You inherit a lot of traits from your parents and grandparents, from your hair and eye color, to your height and facial features. In some ways, you might also inherit traits that can affect the long-term state of your dental health. While good hygiene and regular dental care are almost entirely under your control, some inherited traits can increase your risks of certain dental health issues. Hopefully, however, the most important aspect of your dental health is something your parents taught you as a child, rather than something they passed on to your genes.
Nature vs. Nurture
Tooth decay and gum disease aren’t exactly genetic issues. They can affect nearly anyone who doesn’t take proper care of their teeth and gums, regardless of any genetic predispositions. However, it is possible to inherit an increased risk of such issues, such as;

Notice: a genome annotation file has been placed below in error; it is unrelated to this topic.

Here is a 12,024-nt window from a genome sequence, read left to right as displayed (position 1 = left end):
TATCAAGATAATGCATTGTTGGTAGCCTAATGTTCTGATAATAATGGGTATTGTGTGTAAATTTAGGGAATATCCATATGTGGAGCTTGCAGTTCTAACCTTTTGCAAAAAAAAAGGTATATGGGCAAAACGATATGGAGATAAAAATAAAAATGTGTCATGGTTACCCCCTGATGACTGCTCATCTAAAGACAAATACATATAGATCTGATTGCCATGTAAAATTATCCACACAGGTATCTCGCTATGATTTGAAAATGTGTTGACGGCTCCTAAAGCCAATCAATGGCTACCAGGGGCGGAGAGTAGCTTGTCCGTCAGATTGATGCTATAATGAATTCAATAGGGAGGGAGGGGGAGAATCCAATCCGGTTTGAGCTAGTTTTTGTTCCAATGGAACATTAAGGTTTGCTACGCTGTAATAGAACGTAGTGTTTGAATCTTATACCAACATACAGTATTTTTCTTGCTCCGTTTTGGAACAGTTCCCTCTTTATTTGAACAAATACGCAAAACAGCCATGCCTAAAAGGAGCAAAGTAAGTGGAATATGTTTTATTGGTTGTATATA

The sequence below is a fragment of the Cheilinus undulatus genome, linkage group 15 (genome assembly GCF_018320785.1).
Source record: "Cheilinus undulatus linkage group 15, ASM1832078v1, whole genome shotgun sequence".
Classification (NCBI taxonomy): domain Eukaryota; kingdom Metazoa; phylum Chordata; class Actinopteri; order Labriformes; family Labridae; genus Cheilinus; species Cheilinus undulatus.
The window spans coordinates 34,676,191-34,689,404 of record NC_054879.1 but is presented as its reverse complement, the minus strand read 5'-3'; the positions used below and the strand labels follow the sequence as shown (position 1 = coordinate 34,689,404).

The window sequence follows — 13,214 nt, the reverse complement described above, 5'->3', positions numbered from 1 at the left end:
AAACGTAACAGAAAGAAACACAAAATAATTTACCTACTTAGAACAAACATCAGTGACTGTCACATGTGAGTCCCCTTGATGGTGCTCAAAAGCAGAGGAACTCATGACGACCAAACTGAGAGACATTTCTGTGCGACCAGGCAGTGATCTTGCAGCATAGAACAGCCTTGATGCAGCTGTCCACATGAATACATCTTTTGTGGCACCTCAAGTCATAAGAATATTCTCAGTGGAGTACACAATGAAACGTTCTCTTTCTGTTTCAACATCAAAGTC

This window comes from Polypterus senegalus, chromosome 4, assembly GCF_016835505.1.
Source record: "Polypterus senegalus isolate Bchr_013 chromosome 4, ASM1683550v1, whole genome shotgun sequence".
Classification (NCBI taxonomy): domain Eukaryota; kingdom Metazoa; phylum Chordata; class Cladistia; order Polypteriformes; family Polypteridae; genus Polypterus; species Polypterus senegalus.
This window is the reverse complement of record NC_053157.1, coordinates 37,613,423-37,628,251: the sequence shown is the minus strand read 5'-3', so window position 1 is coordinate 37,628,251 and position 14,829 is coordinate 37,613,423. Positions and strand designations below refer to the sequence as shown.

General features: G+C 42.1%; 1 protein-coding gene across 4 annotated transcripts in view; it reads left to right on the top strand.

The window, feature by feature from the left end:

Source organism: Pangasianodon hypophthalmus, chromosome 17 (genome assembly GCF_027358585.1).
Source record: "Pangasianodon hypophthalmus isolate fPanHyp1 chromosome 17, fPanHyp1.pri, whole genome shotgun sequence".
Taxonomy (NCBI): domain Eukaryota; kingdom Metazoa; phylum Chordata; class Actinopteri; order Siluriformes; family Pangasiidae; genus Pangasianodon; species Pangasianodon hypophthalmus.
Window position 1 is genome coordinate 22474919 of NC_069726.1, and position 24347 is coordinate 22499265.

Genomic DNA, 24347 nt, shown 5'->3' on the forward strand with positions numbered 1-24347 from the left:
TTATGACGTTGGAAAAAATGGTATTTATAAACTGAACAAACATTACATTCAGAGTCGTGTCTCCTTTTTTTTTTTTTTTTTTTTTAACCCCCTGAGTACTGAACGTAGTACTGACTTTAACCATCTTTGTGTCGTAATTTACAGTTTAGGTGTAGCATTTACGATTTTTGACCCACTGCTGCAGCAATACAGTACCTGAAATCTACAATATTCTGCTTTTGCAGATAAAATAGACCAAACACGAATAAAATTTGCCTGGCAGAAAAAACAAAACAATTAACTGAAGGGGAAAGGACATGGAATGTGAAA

- Weaker-than-usual tooth enamel, which offers less protection for your teeth against cavities.
- A weak immune system, which makes it harder to fight off oral diseases and infections
- Saliva strength, which can dictate how well your mouth rinses itself of harmful oral bacteria.
- A stronger preference for sweets, which increases your risk of tooth decay and cavities.
- And more.
To help mitigate these risks (if you exhibit any), it is important to maintain a steady schedule of good hygiene practices, including brushing and flossing your teeth at least twice (or more) every day. Visiting your dentist as often as recommended for routine dental checkups and cleanings will allow us to monitor your dental health to make sure no issues arise, or are taken care of before they progress. If an issue develops, like a cavity, and we catch it early enough at your dental checkup, then we may be able to reverse the condition before any significant damage occurs.